Literay Device

An Implied or Indirect reference to a person, event, or thing that has to do with another part of a text. Can be direct quotes or It can be Indirect things that are Implied. Most are from commonly known pieces of literature or history. Example: “but now he found that he committed himself to the following of a grail” The Great Gatsby by F. Scott Fitzgerald. Function: In this example, Fitzgerald alludes to the Holy Grail. What this does is show how important Daisy is to Gatsby.

The Holy Grail is biblically one of the most treasured items ever. Fitzgerald use allusion to show just how much Gatsby wants Daisy. Smile: a figure of speech involving the comparison of one thing with another thing of a different kind, used to make a description more emphatic or vivid. Example: “be thou as chaste as ice, as pure as snow” Hamlet by William Shakespeare AH. SSL . 138-139. Function: In this example, Shakespeare Is using a sleek to show how Hamlet feels about Aphelia. Chaste means obtaining from extramarital, or from all, sexual intercourse.

We Will Write a Custom Essay Specifically
For You For Only $13.90/page!


order now

Hamlet says that Just as ice, that Aphelia should not being giving p her virginity to anyone that like snow she should be pure. Snow is one of the most beautiful things in this world so when telling someone the should be as pure as snow its really telling you that you have to be one of the most amazing people in the world. Shakespeare used simile to show how highly hamlet thought of Aphelia. Representing something abstract. Example: believed in the green light” The Great Gatsby (128). By F. Scott Fitzgerald.

Function: In the Great Gatsby, the green light is probably one of the most important symbols. Green is the color of hope and it iris appears when Gatsby stares across the bay towards a green light at the end of his dock. Later on in the book, we find out that that light belongs to Daisy Buchanan dock. In the novel, this green light represents Gatsby hope to meet Daisy again and a chance to win her back. The green light appears all though out this novel helps readers understand Gatsby hopes of regaining the love that he so long ago lost.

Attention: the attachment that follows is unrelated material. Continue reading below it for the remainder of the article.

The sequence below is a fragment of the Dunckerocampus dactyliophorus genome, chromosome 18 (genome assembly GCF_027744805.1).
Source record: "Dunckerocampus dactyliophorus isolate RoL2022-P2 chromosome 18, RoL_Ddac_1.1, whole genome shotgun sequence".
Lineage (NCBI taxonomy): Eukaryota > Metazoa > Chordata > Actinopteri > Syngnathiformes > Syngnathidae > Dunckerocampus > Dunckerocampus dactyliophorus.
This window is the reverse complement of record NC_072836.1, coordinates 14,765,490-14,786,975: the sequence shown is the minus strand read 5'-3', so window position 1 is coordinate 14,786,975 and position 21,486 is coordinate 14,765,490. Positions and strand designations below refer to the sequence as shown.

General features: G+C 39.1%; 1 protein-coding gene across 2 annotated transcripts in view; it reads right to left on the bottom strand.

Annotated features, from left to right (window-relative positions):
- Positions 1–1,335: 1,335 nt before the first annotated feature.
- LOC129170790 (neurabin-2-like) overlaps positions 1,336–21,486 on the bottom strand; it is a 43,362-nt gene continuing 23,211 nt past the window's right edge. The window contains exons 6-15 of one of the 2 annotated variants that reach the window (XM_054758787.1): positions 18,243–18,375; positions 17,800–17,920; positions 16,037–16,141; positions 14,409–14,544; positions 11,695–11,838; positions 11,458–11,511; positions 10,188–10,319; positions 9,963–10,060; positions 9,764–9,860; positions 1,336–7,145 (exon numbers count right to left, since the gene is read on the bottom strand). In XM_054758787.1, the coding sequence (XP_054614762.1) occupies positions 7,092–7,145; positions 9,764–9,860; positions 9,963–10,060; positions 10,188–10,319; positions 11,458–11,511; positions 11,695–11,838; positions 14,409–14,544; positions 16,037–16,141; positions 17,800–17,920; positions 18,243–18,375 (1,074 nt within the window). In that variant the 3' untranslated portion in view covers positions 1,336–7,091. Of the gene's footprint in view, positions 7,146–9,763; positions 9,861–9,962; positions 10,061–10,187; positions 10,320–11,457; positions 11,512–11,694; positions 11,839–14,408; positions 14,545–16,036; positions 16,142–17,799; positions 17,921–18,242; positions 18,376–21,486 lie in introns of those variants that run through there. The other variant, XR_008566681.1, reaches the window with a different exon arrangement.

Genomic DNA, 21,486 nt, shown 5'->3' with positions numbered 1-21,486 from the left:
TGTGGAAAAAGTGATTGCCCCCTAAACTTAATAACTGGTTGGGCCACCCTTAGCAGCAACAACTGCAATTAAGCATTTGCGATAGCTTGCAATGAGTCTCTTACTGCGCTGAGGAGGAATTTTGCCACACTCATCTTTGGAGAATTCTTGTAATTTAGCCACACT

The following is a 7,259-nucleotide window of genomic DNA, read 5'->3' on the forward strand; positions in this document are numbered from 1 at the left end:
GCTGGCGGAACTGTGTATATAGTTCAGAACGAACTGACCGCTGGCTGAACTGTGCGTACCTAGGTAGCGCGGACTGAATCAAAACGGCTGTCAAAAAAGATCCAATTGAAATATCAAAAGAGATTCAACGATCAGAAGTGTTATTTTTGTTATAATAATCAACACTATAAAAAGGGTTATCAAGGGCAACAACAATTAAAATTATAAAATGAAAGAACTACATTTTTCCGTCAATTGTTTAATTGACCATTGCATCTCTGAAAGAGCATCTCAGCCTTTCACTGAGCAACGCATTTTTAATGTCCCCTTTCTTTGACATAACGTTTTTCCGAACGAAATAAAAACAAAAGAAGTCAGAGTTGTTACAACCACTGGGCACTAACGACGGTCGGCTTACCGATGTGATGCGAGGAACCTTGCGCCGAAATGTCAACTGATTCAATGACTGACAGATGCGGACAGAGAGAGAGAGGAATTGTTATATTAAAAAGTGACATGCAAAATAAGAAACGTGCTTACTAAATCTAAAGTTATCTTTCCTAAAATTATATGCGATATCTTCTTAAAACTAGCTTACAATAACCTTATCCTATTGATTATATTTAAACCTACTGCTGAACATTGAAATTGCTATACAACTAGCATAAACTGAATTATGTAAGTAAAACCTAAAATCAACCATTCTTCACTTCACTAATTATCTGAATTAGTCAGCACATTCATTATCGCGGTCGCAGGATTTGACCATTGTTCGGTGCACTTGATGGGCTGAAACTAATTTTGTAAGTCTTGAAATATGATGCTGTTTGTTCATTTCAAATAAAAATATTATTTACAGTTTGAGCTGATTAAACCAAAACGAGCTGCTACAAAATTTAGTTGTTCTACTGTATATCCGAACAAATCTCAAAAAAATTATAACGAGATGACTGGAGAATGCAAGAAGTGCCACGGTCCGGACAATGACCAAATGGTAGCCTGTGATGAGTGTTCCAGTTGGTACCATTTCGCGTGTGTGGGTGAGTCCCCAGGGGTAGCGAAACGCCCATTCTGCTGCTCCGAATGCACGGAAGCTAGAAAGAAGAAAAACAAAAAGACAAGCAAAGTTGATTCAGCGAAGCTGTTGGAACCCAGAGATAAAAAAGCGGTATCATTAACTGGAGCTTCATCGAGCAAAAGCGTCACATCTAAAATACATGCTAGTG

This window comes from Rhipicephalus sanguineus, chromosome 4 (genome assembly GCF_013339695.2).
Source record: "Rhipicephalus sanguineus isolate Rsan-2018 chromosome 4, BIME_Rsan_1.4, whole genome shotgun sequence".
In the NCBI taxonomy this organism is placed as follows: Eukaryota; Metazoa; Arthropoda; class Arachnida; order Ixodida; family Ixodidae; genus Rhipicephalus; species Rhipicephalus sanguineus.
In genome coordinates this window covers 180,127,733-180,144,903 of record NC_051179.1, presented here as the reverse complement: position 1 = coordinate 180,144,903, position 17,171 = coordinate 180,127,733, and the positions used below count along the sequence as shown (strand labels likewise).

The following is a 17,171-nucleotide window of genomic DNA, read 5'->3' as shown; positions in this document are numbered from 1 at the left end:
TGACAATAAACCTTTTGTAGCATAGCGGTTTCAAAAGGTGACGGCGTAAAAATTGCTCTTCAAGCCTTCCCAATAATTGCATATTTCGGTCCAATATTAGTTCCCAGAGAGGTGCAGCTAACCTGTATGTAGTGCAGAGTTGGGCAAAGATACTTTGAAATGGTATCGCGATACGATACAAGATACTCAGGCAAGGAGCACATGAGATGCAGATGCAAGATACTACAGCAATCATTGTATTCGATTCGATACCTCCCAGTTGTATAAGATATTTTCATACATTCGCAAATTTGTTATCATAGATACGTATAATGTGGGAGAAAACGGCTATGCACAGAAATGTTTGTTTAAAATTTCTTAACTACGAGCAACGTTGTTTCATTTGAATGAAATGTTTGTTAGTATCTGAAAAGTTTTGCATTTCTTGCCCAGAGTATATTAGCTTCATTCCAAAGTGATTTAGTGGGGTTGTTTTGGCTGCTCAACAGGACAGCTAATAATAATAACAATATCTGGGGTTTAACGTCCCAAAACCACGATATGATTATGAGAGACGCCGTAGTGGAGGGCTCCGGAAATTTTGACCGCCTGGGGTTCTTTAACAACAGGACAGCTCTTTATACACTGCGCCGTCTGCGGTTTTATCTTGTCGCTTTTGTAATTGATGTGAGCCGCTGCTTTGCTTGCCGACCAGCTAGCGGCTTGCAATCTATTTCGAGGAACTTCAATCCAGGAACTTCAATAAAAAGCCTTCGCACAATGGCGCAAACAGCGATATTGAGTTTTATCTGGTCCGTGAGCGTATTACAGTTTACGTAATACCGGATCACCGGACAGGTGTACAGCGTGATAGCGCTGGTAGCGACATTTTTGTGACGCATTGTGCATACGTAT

Metaphor: A metaphor is a figure of speech that describes a subject by asserting that it is, on some point of comparison, the same as another otherwise unrelated object. Example: The Savage nodded. L ate civilization. ” (Huxley 241). Brave New World by Aloud Huxley. Function: in the brave new world Huxley uses a metaphor to tell the readers what John the savage is going through. When he enters the new world he sees the beauty in the world state. But as the book progresses he starts to see all of the bad in the new world. I this quote John is sick because he has been integrated into this society that he does not have the mentality for.

He has “ate” the society because he can’t understand the world state. Metonymy: is a figure of speech in which a thing or concept is called not by its own name but rather by the name of something associated in meaning with that thing or concept Example: “My crown, my own ambition, and my queen. ” – Claudia Hamlet (AH, SO) by William Shakespeare. Function: in the play hamlet Claudia wanted to be king above all. Shakespeare uses metonymy to show Just how much he did want that. In the quote it shows that these re the Claudia wants.